Fewer Americans applied for unemployment benefits last week, a sign that employers expect ongoing economic growth and the need to hold onto workers.
The Labor Department said Thursday that applications for unemployment benefits fell 4,000 last week to a seasonally adjusted 294,000.
The four-week average, a less volatile measure, slipped 250 to 290,500. That average has plunged 16 percent in the past 12 months, as averages have stayed at historically low sub-300,000 levels since September.
Applications are a proxy for layoffs. As fewer workers are being let go, employers are bringing on new employees to meet customer demand.
"Based on historical relationships, the prevailing four-week moving average for seasonally adjusted claims is consistent" with monthly job gains of 250,000, said Joshua Shapiro, chief U.S. economist at MFR, a forecasting firm.
In the monthly jobs report being released Friday, employers are expected to have added 243,000 jobs in December, according to FactSet. That would follow job gains of 321,000 in November and put total job growth in 2014 at just shy of 3 million, the best performance since 1999.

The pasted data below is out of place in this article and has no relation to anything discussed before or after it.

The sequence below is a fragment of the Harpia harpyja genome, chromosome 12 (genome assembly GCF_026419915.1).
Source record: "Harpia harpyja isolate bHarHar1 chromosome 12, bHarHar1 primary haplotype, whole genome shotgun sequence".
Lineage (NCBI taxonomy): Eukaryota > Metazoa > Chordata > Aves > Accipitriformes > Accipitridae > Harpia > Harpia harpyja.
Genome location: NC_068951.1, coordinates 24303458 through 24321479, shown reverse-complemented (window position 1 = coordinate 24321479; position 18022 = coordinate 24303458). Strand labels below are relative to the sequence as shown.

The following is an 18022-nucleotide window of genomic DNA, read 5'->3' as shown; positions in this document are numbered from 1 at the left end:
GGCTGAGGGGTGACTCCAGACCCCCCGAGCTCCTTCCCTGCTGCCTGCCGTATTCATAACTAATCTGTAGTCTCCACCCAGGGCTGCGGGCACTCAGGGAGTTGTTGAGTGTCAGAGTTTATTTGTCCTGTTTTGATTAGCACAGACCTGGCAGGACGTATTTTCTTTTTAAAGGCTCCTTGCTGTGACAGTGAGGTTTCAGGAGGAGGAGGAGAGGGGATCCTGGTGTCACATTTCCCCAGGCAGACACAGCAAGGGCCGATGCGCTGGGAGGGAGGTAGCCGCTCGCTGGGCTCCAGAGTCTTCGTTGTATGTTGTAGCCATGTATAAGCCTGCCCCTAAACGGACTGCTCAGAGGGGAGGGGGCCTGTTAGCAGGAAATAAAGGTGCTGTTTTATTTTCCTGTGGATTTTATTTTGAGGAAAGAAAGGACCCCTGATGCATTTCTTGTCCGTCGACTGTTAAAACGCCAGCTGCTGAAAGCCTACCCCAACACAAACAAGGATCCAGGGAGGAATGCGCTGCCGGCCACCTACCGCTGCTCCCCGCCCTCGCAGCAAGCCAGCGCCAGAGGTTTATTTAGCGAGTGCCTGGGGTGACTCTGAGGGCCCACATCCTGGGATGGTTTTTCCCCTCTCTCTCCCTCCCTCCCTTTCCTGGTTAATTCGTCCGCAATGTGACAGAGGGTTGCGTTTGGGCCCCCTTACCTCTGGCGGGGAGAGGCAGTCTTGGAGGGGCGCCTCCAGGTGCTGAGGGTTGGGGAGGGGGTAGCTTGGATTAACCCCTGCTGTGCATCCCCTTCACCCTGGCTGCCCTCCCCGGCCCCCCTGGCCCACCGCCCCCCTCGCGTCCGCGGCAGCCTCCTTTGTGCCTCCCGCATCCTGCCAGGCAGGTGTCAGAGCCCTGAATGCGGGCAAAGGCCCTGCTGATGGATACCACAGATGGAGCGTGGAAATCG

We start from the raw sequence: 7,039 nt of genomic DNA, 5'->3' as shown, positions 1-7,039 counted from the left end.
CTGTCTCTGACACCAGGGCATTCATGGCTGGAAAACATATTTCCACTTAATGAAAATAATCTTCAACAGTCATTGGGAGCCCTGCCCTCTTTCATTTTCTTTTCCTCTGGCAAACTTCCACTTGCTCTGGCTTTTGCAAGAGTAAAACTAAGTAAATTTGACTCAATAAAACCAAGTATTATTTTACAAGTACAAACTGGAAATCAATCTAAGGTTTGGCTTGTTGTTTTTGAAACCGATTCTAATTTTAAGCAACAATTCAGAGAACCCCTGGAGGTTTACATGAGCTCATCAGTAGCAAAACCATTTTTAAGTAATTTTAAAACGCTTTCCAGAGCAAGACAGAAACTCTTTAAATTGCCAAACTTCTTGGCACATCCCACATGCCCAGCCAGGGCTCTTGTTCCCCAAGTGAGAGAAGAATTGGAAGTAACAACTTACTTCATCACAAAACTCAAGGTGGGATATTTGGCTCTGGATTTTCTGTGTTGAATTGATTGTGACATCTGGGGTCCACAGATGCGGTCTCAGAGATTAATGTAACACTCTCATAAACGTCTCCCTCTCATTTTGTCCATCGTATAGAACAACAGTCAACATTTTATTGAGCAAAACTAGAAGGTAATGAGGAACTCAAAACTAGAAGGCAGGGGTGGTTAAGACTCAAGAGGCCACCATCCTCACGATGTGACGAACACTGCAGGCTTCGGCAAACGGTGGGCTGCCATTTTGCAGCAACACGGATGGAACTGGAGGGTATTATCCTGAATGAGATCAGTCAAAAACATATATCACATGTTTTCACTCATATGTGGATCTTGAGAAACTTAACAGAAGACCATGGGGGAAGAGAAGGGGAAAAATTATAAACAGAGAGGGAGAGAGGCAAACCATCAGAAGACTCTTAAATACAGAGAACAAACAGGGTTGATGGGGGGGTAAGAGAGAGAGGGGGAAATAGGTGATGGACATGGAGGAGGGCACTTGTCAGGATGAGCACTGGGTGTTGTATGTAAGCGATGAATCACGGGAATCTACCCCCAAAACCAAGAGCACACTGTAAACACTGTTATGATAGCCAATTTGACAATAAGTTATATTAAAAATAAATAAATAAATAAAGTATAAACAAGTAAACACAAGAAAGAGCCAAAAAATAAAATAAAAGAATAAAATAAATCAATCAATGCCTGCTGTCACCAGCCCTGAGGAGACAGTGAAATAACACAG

The unemployment rate has slid to 5.8 percent from 6.7 percent at the start of 2014.
In a separate report Wednesday, payroll processor ADP said that private companies added 241,000 jobs in December, up from 227,000 in November. It was a good indicator that hiring should be solid in Friday's U.S. report, which has shown job gains in excess of 200,000 for the past 10 months.
Still, wage growth has lagged hiring. Average wages increased only 2.1 percent in the past 12 months. That means that incomes are only barely outpacing inflation. Core consumer prices — which excludes volatile energy and food costs — have risen 1.7 percent over the past 12 months.